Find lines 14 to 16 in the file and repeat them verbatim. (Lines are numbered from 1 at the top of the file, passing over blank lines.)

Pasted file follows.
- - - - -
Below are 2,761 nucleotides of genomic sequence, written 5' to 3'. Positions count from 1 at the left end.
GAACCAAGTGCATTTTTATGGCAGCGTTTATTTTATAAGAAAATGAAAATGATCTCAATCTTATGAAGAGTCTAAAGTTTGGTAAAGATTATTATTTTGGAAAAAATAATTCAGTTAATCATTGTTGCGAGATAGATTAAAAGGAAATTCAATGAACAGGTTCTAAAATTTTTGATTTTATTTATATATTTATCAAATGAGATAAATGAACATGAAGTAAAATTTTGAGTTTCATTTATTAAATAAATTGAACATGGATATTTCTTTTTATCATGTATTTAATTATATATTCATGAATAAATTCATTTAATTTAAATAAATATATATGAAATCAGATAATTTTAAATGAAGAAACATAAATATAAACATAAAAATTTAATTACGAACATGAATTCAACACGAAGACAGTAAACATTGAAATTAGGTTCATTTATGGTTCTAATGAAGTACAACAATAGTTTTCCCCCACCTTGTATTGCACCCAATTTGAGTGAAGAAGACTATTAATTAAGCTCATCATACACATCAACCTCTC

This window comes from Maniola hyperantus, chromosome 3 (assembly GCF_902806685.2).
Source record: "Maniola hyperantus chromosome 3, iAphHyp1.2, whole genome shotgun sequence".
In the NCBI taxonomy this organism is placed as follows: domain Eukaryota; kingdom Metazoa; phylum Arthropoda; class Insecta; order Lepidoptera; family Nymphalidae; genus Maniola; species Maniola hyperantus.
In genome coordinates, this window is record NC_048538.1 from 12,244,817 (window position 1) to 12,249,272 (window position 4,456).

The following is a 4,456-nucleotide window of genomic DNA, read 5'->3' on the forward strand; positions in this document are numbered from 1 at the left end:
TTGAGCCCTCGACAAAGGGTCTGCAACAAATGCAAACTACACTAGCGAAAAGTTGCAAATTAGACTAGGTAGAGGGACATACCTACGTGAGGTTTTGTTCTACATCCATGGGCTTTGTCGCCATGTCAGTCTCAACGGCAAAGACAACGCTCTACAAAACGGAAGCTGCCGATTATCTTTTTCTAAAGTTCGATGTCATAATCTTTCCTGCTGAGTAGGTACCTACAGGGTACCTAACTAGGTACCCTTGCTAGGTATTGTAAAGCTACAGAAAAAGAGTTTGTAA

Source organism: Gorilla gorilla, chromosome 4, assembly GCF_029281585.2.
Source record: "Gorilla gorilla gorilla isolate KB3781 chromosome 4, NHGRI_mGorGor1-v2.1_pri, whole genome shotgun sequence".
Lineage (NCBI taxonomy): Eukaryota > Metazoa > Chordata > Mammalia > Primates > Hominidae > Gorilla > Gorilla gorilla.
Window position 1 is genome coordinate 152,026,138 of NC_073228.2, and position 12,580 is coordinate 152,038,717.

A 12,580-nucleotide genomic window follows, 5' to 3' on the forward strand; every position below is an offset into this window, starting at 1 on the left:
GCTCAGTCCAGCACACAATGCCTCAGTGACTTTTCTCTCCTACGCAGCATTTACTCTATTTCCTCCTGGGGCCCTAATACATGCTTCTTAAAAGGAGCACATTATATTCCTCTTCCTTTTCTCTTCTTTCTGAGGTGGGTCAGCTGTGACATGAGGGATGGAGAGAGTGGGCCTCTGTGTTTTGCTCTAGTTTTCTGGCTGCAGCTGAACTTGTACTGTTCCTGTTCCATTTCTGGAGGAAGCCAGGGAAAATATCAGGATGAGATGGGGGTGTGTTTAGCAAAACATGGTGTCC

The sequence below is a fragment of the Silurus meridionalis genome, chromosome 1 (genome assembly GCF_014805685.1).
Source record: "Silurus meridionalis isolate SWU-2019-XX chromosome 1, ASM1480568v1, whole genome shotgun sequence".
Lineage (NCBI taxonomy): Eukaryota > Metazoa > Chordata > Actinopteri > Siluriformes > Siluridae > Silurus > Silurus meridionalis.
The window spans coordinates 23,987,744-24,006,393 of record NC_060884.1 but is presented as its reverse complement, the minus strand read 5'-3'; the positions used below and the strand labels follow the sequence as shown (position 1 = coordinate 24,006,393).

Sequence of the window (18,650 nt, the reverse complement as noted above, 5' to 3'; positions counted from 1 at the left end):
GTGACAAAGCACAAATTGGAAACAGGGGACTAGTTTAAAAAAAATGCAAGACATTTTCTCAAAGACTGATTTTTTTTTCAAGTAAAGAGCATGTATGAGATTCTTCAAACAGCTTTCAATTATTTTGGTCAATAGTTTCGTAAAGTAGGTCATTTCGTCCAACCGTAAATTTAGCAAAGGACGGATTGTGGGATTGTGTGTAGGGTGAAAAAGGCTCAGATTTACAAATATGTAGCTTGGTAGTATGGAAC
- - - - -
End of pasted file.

GCTCAGTCCAGCACACAATGCCTCAGTGACTTTTCTCTCCTACGCAGCATTTACTCTATTTCCTCCTGGGGCCCTAATACATGCTTCTTAAAAGGAGCACATTATATTCCTCTTCCTTTTCTCTTCTTTCTGAGGTGGGTCAGCTGTGACATGAGGGATGGAGAGAGTGGGCCTCTGTGTTTTGCTCTAGTTTTCTGGCTGCAGCTGAACTTGTACTGTTCCTGTTCCATTTCTGGAGGAAGCCAGGGAAAATATCAGGATGAGATGGGGGTGTGTTTAGCAAAACATGGTGTCC

The sequence below is a fragment of the Silurus meridionalis genome, chromosome 1 (genome assembly GCF_014805685.1).
Source record: "Silurus meridionalis isolate SWU-2019-XX chromosome 1, ASM1480568v1, whole genome shotgun sequence".